Inside the palace, known as Kemune, a team of diggers also found preserved murals in shades of red and blue

Inside the palace, known as Kemune, a team of diggers also found preserved murals in shades of red and blue

Inside the palace, known as Kemune, a team of diggers also found preserved murals in shades of red and blue

The main building of the palace is on a raised terrace which would have been just 65 feet from the river.

The walls were made of mud bricks that were up to six feet thick and gave the building an impressive presence.

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Inside the palace, known as Kemune, a team of diggers also found preserved murals in shades of red and blue.

"Discovering murals in Kemune is an archaeological sensation," said archaeologist Ivana Puljiz.

"Discovering murals in Kemune is an archaeological sensation," said archaeologist Ivana Puljiz. It is only the second site in the region where murals have been found

"Discovering murals in Kemune is an archaeological sensation," said archaeologist Ivana Puljiz. It is only the second site in the region where murals have been found

"Discovering murals in Kemune is an archaeological sensation," said archaeologist Ivana Puljiz. It is only the second site in the region where murals have been found

The site was first noticed in 2010 when the water level dropped, but it is only recently that scientists have been able to dig it out on the site. The ruins have now been flooded by rising water and it is unclear how long it can take before they come back

The site was first noticed in 2010 when the water level dropped, but it is only recently that scientists have been able to dig it out on the site. The ruins have now been flooded by rising water and it is unclear how long it can take before they come back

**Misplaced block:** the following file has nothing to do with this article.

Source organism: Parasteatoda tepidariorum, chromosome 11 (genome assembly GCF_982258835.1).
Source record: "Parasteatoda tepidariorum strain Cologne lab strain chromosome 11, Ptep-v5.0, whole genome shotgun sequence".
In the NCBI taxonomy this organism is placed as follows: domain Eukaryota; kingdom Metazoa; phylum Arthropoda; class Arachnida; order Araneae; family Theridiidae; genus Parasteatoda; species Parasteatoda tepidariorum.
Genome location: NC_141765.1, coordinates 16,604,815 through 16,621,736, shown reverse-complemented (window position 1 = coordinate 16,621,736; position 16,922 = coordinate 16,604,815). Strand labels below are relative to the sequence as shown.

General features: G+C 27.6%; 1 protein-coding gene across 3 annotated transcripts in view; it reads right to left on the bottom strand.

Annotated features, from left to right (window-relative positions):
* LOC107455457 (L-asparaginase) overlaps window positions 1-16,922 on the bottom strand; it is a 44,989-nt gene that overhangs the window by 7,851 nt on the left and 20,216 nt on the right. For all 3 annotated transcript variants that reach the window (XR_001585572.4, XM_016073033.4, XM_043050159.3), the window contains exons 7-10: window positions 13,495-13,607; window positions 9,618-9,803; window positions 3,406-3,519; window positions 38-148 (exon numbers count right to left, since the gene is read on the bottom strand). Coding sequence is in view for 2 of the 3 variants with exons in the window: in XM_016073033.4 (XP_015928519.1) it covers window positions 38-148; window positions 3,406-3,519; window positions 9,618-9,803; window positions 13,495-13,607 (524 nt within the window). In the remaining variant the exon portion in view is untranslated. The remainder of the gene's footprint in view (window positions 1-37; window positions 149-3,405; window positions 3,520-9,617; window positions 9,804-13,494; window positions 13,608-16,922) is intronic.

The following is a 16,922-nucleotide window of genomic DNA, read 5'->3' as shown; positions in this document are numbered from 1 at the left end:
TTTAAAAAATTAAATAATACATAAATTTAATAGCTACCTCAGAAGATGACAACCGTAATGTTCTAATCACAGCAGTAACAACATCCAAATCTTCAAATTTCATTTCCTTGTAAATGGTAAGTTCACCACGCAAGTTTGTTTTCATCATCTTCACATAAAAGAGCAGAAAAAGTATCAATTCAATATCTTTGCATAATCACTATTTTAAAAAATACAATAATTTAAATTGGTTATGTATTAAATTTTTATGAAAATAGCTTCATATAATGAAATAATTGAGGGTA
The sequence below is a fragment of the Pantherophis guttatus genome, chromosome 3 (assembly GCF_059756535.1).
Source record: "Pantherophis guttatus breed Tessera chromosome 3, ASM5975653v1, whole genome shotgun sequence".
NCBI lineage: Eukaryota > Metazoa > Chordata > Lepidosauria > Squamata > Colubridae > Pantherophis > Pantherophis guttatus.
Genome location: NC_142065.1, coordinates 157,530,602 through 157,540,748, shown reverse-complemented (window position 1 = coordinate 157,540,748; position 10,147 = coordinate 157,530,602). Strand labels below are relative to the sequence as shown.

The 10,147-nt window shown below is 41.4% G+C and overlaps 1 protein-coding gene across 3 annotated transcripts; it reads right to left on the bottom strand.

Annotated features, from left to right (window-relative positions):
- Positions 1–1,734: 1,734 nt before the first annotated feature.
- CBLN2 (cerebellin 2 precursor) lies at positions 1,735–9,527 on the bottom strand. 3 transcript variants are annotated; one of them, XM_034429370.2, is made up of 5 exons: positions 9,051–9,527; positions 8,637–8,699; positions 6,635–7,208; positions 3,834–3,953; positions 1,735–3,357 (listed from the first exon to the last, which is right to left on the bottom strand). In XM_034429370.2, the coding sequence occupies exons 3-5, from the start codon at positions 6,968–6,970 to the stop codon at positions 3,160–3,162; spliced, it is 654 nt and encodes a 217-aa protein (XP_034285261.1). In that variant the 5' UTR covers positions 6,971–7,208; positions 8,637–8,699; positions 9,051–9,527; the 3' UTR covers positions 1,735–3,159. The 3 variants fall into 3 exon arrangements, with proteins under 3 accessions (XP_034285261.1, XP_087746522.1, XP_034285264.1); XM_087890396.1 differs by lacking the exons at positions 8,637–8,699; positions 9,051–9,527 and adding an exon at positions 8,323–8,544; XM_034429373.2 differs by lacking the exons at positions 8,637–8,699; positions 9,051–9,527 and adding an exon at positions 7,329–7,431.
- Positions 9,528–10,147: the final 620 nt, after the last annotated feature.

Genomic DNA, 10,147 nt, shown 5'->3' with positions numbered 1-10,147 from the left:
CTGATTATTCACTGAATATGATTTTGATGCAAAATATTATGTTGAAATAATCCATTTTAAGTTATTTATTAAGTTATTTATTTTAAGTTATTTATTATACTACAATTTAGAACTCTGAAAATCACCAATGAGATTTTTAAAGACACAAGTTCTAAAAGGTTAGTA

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The site was first noticed in 2010 when the water level dropped, but it is only recently that scientists have been able to dig it out on the site. The ruins have now been flooded by rising water and it is unclear how long it can take before they come back

& # 39; Kemune is only the second site in the region where murals from the Mittani period have been discovered. & # 39;

Clay tablets treated in old writing can help scientists gain a better understanding of community life, an archaeologist said.

The site was first noticed in 2010 when the water level dropped, but it is only recently that scientists have been able to dig it out on the site.

The ruins have now been flooded by rising water and it is unclear how long it can take before they come back.

"The find is one of the most important archaeological finds in the region in recent decades," said Kurdish archaeologist Hasan Ahmed Qasim.
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"The find is one of the most important archaeological finds in the region in recent decades," said Kurdish archaeologist Hasan Ahmed Qasim.

"The find is one of the most important archaeological finds in the region in recent decades," said Kurdish archaeologist Hasan Ahmed Qasim.